are great fiber, great protein, possibly fat-free and CHEAP! Red
            beans (or black beans,) over rice are traditionally ethnic and
            wonderful.

            Try to add healthy elements that will go unnoticed, too. A Franciscan
            hermit who made a retreat here turned me onto a great idea: soy
            powder. She used it for milk shakes, which never quite caught on with
            me. The taste was not great (to me, at least,) and I HATE to clean a
            blender every day. On the other hand, there is about 24 grams of protein
            in 1/3 cup of that stuff, about 33% of your daily requirement. Dump a half
            cup into a bread pudding and it will never be noticed. Surely there are
            other things you can find to sneak it into as well!

            I'll just use bread pudding as an example, but you can have a lot of
            fun experimenting with other stuff, too. When I make bread pudding, I
            substitute orange juice for some of the milk. Less fat, more vitamin C,
            and the soy powder more than makes up for the bit of protein lost. Tons
            of fat-free things that don't taste fat- free at all can be made with apple
            sauce. Trust me, I HATE things that taste fat-free, so if I like them, your
            kids will never know.

            Always remember, the best penances are those we do not choose. For
            many of us, that could be as simple as following one's doctor's
            orders on diet carefully. So many things are diet-related and those
            habits are so hard to break. Let you doctor be your abbess in this
            respect and you will not only get healthier in body, but in spirit as
            well!

            Love and prayers,
            Jerome, OSB
            http://www.stmarysmonastery.org
            jeromeleo@...
            Petersham, MA



            [Non-text portions of this message have been removed]
          • Br. Jerome Leo
            +PAX Prayers for the eternal rest of the three police officers shot in Baton Rouge, for the others wounded and for the families of all, as well as for the
            Message 5 of 6 , Jul 17, 2016
              +PAX



              Prayers for the eternal rest of the three police officers shot in Baton
              Rouge, for the others wounded and for the families of all, as well as for
              the repentance of the suspects, one of whom is dead. Prayers for all
              involved in this awful tragedy and for the safety of police officers
              everywhere.



              Prayers for Fr. Luke, OSB, of Valyermo, California, ill and in pain, he
              will be having surgery. Prayers for his health and speedy recovery.



              Prayers for Vince, on his birthday, which was yesterday. Graces galore and
              many more, ad multos annos.



              Prayers for Joe, 93, in ICU after a heart attack, but probably going to
              hospice. Ardent prayers that he reconcile with his son and one of his
              daughters, whom he will not see. Prayers for the other daughter, Patty, who
              is trying to take care of him. Prayers that he gets all the Sacraments and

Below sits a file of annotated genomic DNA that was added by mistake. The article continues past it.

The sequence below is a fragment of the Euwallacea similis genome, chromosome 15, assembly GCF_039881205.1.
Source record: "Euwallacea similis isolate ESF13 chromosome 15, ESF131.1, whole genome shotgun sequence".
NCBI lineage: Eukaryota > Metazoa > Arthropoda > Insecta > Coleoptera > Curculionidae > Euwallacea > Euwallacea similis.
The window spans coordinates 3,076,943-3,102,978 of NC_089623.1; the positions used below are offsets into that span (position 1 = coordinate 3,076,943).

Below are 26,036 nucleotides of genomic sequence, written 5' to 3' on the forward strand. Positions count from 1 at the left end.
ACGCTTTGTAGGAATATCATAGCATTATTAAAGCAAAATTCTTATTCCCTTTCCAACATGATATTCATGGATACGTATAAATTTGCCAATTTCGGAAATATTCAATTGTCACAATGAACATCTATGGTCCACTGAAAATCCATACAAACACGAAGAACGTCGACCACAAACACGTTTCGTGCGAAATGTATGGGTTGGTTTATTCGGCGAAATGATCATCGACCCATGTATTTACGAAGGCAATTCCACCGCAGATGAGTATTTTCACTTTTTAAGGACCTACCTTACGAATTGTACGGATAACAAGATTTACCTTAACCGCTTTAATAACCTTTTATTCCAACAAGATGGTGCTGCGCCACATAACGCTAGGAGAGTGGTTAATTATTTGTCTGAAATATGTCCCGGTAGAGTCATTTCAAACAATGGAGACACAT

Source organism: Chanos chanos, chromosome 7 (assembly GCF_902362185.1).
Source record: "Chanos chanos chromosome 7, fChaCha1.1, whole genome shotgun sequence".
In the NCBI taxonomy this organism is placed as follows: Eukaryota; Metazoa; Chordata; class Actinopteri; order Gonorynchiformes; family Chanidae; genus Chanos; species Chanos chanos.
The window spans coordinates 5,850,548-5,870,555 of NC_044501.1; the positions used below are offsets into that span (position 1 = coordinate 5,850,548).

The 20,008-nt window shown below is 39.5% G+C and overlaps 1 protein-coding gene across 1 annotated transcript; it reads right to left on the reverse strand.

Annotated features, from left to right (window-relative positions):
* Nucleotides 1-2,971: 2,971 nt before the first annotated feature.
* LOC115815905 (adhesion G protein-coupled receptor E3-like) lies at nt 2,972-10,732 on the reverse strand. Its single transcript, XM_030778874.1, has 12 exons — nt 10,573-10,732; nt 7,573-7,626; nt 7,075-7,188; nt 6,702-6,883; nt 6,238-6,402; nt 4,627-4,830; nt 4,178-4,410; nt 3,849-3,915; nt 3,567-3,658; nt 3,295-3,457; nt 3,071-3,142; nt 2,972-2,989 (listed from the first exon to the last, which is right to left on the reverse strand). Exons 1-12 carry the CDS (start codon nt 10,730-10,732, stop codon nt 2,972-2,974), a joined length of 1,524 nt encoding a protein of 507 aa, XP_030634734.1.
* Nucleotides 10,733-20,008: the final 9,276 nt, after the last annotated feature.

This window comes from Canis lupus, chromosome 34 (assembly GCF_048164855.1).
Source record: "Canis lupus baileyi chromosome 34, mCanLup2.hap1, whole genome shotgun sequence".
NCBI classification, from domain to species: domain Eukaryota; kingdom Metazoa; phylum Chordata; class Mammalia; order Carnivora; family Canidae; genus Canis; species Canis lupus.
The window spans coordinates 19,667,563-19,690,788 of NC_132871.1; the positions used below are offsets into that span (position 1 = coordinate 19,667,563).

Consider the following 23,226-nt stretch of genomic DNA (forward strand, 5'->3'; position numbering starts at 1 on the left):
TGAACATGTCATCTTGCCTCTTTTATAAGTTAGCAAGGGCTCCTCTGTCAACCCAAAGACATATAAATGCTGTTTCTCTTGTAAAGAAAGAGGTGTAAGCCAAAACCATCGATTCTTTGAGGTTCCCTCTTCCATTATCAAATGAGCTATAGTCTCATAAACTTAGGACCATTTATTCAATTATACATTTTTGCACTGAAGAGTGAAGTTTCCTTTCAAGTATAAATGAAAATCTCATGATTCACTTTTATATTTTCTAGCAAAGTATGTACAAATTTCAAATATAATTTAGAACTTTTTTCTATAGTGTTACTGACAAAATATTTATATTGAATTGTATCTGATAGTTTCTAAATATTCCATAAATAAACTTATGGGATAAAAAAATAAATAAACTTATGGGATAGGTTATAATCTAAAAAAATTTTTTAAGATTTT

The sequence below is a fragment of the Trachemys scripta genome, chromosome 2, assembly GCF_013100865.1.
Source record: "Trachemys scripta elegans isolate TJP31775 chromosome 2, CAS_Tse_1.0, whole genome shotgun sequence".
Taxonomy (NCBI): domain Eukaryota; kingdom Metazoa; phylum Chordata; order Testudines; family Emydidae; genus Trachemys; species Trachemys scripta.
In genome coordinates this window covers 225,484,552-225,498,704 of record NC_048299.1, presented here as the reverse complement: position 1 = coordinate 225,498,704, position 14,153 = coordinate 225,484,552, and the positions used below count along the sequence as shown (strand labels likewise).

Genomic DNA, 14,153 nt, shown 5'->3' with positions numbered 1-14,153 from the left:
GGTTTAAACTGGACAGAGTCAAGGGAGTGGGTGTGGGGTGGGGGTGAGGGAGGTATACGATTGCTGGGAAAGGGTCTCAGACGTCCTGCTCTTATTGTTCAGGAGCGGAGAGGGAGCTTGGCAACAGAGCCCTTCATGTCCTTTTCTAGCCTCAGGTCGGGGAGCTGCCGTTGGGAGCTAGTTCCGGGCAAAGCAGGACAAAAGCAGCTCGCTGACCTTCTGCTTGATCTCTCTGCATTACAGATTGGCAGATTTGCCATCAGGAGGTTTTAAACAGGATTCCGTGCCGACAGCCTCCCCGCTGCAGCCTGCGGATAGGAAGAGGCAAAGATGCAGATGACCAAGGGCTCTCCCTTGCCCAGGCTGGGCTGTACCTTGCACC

has a happy death, should God call him.



              Prayers for the eternal rest of John, 46, who took his own life, and for his
              wife and small kids and all their family and all who mourn him.

              Lord, help us all as You know and will. God's will is best. All is
              mercy and grace. God is never absent, praise Him! Thanks so much. JL

              March 18, July 18, November 17
              Chapter 39: On the Measure of Food

              We think it sufficient for the daily dinner,
              whether at the sixth or the ninth hour,
              that every table have two cooked dishes
              on account of individual infirmities,
              so that he who for some reason cannot eat of the one
              may make his meal of the other
              Therefore let two cooked dishes suffice for all the brethren;
              and if any fruit or fresh vegetables are available,
              let a third dish be added.


              Let a good pound weight of bread suffice for the day,
              whether there be only one meal or both dinner and supper.
              If they are to have supper,
              the cellarer shall reserve a third of that pound,
              to be given them at supper.


              But if it happens that the work was heavier,
              it shall lie within the Abbot's discretion and power,
              should it be expedient,
              to add something to the fare.
              Above all things, however,
              over-indulgence must be avoided
              and a monk must never be overtaken by indigestion;
              for there is nothing so opposed to the Christian character
              as over-indulgence
              according to Our Lord's words,
              "See to it that your hearts be not burdened
              with over-indulgence" (Luke 21:34).


              Young boys
              shall not receive the same amount of food as their elders,
              but less;
              and frugality shall be observed in all circumstances.


              Except the sick who are very weak,
              let all abstain entirely
              from eating the flesh of four-footed animals.

              REFLECTION